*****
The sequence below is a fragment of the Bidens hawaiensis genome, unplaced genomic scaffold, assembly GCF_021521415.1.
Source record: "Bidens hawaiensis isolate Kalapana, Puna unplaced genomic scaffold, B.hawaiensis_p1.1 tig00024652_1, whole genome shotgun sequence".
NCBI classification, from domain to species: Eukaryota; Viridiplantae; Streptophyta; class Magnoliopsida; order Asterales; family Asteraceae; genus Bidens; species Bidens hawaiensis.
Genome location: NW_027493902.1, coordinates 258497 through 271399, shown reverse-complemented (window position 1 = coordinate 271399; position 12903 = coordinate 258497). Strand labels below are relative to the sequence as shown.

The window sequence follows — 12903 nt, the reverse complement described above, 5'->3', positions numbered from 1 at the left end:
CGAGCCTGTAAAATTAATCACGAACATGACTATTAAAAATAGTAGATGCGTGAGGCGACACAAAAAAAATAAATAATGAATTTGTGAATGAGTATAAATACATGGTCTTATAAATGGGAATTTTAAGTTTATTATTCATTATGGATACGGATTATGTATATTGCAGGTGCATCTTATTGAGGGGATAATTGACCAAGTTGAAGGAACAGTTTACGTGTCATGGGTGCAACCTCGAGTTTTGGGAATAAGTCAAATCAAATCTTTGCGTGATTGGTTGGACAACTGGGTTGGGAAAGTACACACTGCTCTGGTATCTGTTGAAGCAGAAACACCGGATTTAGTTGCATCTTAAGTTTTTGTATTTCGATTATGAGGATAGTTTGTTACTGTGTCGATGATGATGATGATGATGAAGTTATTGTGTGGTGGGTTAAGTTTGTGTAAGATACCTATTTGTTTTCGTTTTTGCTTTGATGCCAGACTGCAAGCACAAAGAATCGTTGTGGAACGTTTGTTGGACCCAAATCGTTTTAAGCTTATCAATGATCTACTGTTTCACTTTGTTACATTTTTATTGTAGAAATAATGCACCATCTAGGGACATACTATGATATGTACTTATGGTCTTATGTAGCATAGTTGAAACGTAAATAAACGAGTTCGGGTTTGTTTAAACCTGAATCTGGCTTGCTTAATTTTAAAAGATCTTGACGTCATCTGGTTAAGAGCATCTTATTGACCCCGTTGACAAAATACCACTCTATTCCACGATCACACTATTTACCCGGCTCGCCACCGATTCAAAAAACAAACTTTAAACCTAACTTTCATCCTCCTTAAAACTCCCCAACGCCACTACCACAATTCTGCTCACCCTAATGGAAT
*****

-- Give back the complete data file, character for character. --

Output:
The sequence below is a fragment of the Bidens hawaiensis genome, unplaced genomic scaffold, assembly GCF_021521415.1.
Source record: "Bidens hawaiensis isolate Kalapana, Puna unplaced genomic scaffold, B.hawaiensis_p1.1 tig00024652_1, whole genome shotgun sequence".
NCBI classification, from domain to species: Eukaryota; Viridiplantae; Streptophyta; class Magnoliopsida; order Asterales; family Asteraceae; genus Bidens; species Bidens hawaiensis.
Genome location: NW_027493902.1, coordinates 258497 through 271399, shown reverse-complemented (window position 1 = coordinate 271399; position 12903 = coordinate 258497). Strand labels below are relative to the sequence as shown.

The window sequence follows — 12903 nt, the reverse complement described above, 5'->3', positions numbered from 1 at the left end:
CGAGCCTGTAAAATTAATCACGAACATGACTATTAAAAATAGTAGATGCGTGAGGCGACACAAAAAAAATAAATAATGAATTTGTGAATGAGTATAAATACATGGTCTTATAAATGGGAATTTTAAGTTTATTATTCATTATGGATACGGATTATGTATATTGCAGGTGCATCTTATTGAGGGGATAATTGACCAAGTTGAAGGAACAGTTTACGTGTCATGGGTGCAACCTCGAGTTTTGGGAATAAGTCAAATCAAATCTTTGCGTGATTGGTTGGACAACTGGGTTGGGAAAGTACACACTGCTCTGGTATCTGTTGAAGCAGAAACACCGGATTTAGTTGCATCTTAAGTTTTTGTATTTCGATTATGAGGATAGTTTGTTACTGTGTCGATGATGATGATGATGATGAAGTTATTGTGTGGTGGGTTAAGTTTGTGTAAGATACCTATTTGTTTTCGTTTTTGCTTTGATGCCAGACTGCAAGCACAAAGAATCGTTGTGGAACGTTTGTTGGACCCAAATCGTTTTAAGCTTATCAATGATCTACTGTTTCACTTTGTTACATTTTTATTGTAGAAATAATGCACCATCTAGGGACATACTATGATATGTACTTATGGTCTTATGTAGCATAGTTGAAACGTAAATAAACGAGTTCGGGTTTGTTTAAACCTGAATCTGGCTTGCTTAATTTTAAAAGATCTTGACGTCATCTGGTTAAGAGCATCTTATTGACCCCGTTGACAAAATACCACTCTATTCCACGATCACACTATTTACCCGGCTCGCCACCGATTCAAAAAACAAACTTTAAACCTAACTTTCATCCTCCTTAAAACTCCCCAACGCCACTACCACAATTCTGCTCACCCTAATGGAAT